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These are the definitions of the dot and cross products as I understand them:

The cross product provides a vector perpendicular to both input vectors with magnitude proportional to the area of the parallelogram traced out by the vectors.

a × b = ∥a∥∥b∥sinθ n

where n is the normal vector

The dot product provides a scalar proportional to the magnitudes of both vectors and the cosine of the angle between them (θ = 0° is pure magnitude multiplication whereas θ = 90° is 0).

a.b = ∥a∥∥b∥cosθ

Assuming I understand the definitions correctly, I don't see why the dot product is defined as a scalar and the cross product a vector. Why was the dot product not defined as a vector perpendicular to the input vectors with magnitude proportional to the cosine of the angles between them. Likewise why was the cross product not defined as a scalar representing the area of the parallelogram traced out between them?

For example:

a.b = ∥a∥∥b∥cosθ n

a × b = ∥a∥∥b∥sinθ

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    $\begingroup$ Remember, the cross product is only defined in $\mathbb{R}^3$ while dot product is in $\mathbb{R}^n$. We cannot define the perpendicular in a general $n$-space because with 2 input vectors there are $n-2$ directions that are perpendicular to the inputs. $\endgroup$ – Cbjork Jun 5 '16 at 2:18
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    $\begingroup$ I think you have it a little backwards. The dot product is not necessarily defined as being the product of the vectors magnitudes multiplied by the cosine of the angle between them and the cross product is not necessarily defined to be perpendicular etc. Rather, these two things are very nice, geometric, properties of the dot product and cross product. $\endgroup$ – Jared Jun 5 '16 at 2:19
  • $\begingroup$ I pulled the definitions from wiki so they could be off. I've updated it for clarity. $\endgroup$ – Andyy K Jun 5 '16 at 2:28
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The dot product is the special case of a more general concept, the inner product. If you have a vector space $ V $ over the reals or the complex numbers, then an inner product is a map $ f : V \times V \to \mathbb{C} $ or $ f : V \times V \to \mathbb{R} $ which is conjugate symmetric, positive definite, and linear in its first argument. We usually write $ f(u, v) = \langle u, v \rangle $, in which case these properties can be summed up as follows:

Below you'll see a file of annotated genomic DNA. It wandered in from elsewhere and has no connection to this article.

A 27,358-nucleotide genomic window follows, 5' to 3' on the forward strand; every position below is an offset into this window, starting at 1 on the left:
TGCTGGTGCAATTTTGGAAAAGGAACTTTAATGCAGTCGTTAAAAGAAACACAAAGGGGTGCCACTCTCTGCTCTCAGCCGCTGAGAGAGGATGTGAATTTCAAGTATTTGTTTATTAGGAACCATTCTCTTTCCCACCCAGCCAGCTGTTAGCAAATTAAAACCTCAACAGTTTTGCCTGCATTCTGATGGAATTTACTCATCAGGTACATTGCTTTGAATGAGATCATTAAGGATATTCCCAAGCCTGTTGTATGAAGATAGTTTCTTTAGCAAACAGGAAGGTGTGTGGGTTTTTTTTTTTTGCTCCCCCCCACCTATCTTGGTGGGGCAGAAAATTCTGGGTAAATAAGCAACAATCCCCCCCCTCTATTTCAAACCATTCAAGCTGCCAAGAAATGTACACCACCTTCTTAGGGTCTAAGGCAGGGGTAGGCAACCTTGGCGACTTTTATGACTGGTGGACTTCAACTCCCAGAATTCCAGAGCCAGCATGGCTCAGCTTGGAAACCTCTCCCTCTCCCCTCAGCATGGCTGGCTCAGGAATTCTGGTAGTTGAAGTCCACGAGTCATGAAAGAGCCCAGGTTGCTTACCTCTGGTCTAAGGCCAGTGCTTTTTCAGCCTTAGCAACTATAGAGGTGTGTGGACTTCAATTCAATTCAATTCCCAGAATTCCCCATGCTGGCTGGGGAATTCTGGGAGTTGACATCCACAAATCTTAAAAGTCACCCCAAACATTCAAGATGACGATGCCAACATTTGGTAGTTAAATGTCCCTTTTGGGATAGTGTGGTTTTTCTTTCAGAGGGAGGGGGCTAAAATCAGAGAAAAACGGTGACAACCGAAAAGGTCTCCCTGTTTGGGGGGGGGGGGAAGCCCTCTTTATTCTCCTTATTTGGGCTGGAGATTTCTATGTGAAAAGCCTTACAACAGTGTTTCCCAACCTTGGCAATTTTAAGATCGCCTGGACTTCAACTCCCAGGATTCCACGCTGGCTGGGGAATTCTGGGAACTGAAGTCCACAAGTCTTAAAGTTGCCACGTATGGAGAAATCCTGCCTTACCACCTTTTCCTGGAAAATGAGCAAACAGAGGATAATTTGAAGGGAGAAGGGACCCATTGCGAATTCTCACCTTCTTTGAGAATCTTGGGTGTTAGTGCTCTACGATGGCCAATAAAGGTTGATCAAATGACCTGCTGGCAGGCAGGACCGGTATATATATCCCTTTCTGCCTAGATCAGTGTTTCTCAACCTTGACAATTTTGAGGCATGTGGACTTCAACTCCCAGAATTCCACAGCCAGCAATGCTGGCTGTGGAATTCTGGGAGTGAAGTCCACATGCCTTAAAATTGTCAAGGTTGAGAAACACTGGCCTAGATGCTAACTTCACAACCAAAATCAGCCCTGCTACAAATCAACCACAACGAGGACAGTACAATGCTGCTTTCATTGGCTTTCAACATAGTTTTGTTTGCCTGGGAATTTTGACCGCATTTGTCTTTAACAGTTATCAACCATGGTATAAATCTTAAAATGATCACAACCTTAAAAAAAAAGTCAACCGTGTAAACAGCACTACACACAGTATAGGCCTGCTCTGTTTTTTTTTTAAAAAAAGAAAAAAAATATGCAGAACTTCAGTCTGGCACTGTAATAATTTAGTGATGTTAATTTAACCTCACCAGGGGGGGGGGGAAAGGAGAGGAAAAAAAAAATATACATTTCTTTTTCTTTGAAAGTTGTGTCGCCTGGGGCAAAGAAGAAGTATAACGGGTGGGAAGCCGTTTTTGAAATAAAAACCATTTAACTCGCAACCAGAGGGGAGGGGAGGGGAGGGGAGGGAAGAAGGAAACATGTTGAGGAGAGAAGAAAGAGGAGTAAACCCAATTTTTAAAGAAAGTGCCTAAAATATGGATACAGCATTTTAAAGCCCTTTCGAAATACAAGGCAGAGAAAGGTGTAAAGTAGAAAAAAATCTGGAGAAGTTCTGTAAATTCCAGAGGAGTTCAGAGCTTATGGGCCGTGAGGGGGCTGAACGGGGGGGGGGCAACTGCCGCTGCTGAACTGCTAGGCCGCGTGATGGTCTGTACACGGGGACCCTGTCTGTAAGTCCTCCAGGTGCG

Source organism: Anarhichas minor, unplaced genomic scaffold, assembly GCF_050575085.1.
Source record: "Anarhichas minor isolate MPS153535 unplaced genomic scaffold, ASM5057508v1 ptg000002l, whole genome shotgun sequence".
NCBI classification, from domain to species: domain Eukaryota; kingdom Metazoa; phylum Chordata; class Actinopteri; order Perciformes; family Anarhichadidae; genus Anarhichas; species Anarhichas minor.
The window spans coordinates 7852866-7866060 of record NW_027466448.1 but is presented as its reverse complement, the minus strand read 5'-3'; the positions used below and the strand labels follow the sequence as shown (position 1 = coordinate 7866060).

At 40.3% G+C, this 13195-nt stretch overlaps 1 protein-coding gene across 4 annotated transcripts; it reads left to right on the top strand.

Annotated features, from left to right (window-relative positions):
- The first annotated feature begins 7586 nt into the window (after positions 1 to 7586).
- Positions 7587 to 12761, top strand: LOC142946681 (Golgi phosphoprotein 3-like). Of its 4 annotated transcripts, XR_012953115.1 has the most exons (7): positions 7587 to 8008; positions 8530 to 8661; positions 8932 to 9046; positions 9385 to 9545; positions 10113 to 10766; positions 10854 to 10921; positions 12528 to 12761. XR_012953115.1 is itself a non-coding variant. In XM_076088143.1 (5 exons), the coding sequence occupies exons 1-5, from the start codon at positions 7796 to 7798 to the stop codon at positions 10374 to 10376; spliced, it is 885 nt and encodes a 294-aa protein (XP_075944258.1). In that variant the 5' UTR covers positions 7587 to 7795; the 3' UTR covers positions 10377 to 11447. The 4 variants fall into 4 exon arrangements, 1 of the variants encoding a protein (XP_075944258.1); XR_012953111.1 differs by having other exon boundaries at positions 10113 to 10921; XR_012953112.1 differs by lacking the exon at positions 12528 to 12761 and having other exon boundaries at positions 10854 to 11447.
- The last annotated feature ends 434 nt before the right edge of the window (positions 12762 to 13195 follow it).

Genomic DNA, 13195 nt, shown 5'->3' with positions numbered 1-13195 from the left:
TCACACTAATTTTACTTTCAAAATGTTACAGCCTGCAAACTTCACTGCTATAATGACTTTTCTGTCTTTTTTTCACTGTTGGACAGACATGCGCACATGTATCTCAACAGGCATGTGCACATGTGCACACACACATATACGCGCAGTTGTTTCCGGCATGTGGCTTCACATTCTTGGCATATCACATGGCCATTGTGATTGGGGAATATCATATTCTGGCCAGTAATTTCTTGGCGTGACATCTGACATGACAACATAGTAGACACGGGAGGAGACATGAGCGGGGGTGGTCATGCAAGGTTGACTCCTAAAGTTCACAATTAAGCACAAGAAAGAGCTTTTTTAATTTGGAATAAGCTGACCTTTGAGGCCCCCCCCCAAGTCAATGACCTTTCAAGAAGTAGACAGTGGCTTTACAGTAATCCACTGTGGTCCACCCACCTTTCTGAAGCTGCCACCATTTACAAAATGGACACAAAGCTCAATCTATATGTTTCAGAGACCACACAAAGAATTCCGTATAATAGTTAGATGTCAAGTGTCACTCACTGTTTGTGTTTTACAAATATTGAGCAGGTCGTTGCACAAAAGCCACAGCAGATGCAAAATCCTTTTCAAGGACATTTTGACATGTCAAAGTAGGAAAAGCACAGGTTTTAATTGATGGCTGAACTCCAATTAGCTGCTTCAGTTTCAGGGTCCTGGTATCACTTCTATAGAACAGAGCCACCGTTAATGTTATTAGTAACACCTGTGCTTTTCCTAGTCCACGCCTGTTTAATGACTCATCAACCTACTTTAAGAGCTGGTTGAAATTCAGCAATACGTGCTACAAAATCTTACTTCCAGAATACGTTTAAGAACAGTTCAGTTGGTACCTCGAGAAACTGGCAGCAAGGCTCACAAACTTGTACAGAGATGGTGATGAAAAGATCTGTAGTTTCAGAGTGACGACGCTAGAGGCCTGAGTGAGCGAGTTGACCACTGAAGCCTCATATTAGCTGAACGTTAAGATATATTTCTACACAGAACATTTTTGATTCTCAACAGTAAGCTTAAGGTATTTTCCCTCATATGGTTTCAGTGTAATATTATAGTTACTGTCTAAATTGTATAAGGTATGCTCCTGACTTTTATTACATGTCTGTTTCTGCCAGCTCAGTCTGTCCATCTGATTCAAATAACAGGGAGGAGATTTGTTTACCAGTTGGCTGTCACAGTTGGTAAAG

• Conjugate symmetry: $ \overline{\langle u, v \rangle} = \langle v, u \rangle $, where $ \bar{z} $ denotes complex conjugation. Note that this implies $ \langle u, u \rangle $ is always real for any vector $ u $.
  • Positive definiteness: $ \langle v, v \rangle \geq 0 $ for any $ v \in V $, with equality holding iff $ v = 0 $.
  • Linearity in the first argument: $ \langle \alpha u + \beta v, w \rangle = \alpha \langle u, w \rangle + \beta \langle v, w \rangle $ where $ u, v, w \in V $ and $ \alpha, \beta $ are in the field of scalars.

If $ V = \mathbb{R}^n $, then we can fix a basis $ B = \{ b_i \in \mathbb{R}, 1 \leq i \leq n \} $ and define $ \langle b_i, b_i \rangle = 1 $ and $ \langle b_i, b_j \rangle = 0 $ for $ i \neq j $. Extending this to all of $ \mathbb{R}^n $ by linearity gives us

$$ \left \langle \sum_{k=1}^{n} c_k b_k, \sum_{j=1}^{n} d_j b_j \right \rangle = \sum_{1 \leq k, j \leq n} d_k c_j \langle b_i, b_j \rangle = \sum_{i=1}^{n} c_i d_i $$

where positive definiteness is readily verified. You will recognize this expression as the definition of the dot product. Indeed, if we take our basis $ B $ to be the standard basis of $ \mathbb{R}^n $, then this inner product is the dot product.

Why is this formalism more powerful? A result about the inner product is the Cauchy-Schwarz inequality, which says that $ |\langle u, v \rangle| \leq |u| |v| $ where $ |u| = \sqrt{\langle u, u \rangle} $. This tells us that

$$ -1 \leq \frac{\langle u, v \rangle}{|u| |v|} \leq 1 $$

assuming that our field of scalars is $ \mathbb{R} $. We then see that the arccosine of this expression is well-defined, so we can define the angle between nonzero vectors $ u $ and $ v $ as

$$ \theta = \arccos \left( \frac{\langle u, v \rangle}{|u| |v|} \right) $$

The properties we expect to be true are then easily verified. This notion extends to infinite dimensional vector spaces over $ \mathbb{R} $, where defining angle is not at all obvious. It is then trivially true that we have $ \langle u, v \rangle = |u| |v| \cos(\theta) $, since that is how $ \theta $ was defined.

The cross product is an entirely separate concept which allows us to find a vector orthogonal to two given vectors in $ \mathbb{R}^3 $. In addition, its magnitude also gives the area of the parallelogram spanned by the vectors. These properties can be taken as the definition of the cross product (with appropriate care for orientation), or they can be derived as theorems starting from the algebraic definition.

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  • $\begingroup$ Thank you for your insightful response. I have a much clearer understanding now $\endgroup$ – Andyy K Jun 5 '16 at 14:13

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